I recently found myself settling into my seat on the Dallas-Oklahoma City leg of my flight home from New Orleans, when I noticed the elderly gentleman. He was having a tough time. The flight was completely full with seemingly no room remaining for his bag. His body looked tired and his face defeated. It’s an awful feeling to be “that person.” He was holding up the aisle. The passengers behind him were getting anxious. You could feel the distinct energy of tension rising.
My seat was next to the window and my seatmate had already arrived. I felt trapped in my row and helpless observing this increasingly awkward scene. The young man sitting in the row in front of me stood up and intervened. Luggage got stored overhead. The gentleman was now able to locate his seat and clear the aisle. It turns out they were seated next to each other.
Normally when I fly, I get deep into reading a book or fall asleep quickly, but I couldn’t help to listen in on the conversation that was developing. The gentleman was very grateful to this young man. And any mother would have been incredibly proud of the young man’s kindness toward and interest in the elderly gentleman. The younger man didn’t just say “you’re welcome,” then turn inward with headphones on. He seemed really interested in his seatmate.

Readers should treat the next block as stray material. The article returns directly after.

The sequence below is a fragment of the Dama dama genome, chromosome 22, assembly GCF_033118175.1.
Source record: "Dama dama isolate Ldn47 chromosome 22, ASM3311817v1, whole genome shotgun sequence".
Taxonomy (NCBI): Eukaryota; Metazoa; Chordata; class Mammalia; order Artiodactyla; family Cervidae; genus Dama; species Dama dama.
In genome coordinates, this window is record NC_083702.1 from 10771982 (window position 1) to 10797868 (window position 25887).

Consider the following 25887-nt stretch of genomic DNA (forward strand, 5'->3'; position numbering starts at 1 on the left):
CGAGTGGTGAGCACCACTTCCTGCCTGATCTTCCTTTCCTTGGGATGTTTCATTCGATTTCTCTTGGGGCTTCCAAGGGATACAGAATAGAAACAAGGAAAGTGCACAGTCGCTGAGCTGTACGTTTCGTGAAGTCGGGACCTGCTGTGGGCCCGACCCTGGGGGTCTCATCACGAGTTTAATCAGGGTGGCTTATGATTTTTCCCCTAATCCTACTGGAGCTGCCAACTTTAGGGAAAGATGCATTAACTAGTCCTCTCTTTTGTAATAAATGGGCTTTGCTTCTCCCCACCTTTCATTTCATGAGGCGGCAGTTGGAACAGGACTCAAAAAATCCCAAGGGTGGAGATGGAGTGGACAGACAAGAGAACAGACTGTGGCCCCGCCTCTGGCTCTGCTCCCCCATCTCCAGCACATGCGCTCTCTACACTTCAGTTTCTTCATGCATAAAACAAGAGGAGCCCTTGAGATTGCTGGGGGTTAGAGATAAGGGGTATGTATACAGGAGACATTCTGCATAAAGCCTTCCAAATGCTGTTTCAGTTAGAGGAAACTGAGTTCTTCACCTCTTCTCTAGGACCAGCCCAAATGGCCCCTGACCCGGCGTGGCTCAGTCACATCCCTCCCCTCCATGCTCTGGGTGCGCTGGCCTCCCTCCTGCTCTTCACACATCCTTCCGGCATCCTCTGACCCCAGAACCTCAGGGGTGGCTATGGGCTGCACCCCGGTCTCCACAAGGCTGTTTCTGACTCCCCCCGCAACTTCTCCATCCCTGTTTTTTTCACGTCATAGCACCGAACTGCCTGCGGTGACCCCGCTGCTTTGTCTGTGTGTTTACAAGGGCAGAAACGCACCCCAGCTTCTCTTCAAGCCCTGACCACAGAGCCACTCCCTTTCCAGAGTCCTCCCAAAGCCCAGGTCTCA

Their conversation turned to life details. It turns out the gentleman was a retired professor from UCO in Edmond, while the young man was currently on UCO’s staff. I did eventually retreat into my book, but could hear their laughter and continued exchange throughout the flight.
When we landed in Oklahoma City, the elderly man I saw stand up was different than the one who boarded the flight. His head was high, he was standing tall and there was a smile on his face. He actually looked markedly younger. The younger man had an ease about him. Both men were obviously calm and seemed genuinely happy.
The younger man got all their bags down and as they shook hands to say goodbye, my eyes welled up a little. What transpired on that short flight was someone simply being nice to another. And the transformation that took place was amazing. I witnessed the hands and feet of God on that plane. And it didn’t cost a thing – not a penny and no extra time. The dividends will ripple into places unknown.
It was fun to watch someone being nice! You never know just who might be watching you and learning valuable lessons for their own life journey. Be sure to show them your best today!
Originally published for St. Luke’s Daily Devotional series on Tuesday, October 27, 2015